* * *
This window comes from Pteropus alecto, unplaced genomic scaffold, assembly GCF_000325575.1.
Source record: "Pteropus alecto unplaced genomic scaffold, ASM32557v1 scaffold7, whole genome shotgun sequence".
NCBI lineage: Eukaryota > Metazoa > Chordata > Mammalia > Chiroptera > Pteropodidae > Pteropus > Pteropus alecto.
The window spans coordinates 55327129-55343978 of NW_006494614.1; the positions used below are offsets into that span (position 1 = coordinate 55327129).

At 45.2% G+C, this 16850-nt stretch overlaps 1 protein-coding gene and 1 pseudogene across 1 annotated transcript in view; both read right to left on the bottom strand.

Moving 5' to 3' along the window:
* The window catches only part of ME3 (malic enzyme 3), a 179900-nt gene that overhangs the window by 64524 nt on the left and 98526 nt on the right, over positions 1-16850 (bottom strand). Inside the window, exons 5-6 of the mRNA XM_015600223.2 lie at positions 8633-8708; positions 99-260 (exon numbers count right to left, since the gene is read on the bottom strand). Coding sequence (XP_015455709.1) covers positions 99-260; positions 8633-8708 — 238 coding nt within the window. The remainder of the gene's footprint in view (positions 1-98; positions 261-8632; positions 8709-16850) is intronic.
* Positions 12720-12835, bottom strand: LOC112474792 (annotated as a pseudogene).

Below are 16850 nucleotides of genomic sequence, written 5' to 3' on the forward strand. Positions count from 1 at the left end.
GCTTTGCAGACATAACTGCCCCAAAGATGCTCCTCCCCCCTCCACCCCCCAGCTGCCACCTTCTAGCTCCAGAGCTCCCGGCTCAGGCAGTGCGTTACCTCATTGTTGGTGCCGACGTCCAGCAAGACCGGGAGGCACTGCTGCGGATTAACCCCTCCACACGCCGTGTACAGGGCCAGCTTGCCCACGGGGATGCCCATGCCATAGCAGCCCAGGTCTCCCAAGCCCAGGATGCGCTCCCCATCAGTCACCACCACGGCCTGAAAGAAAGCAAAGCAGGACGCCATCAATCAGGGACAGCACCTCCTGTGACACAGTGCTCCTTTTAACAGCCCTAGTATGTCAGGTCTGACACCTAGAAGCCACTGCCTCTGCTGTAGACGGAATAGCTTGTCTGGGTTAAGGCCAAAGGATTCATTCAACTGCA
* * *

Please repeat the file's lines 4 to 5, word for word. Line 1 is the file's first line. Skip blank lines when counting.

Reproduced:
The window spans coordinates 55327129-55343978 of NW_006494614.1; the positions used below are offsets into that span (position 1 = coordinate 55327129).

At 45.2% G+C, this 16850-nt stretch overlaps 1 protein-coding gene and 1 pseudogene across 1 annotated transcript in view; both read right to left on the bottom strand.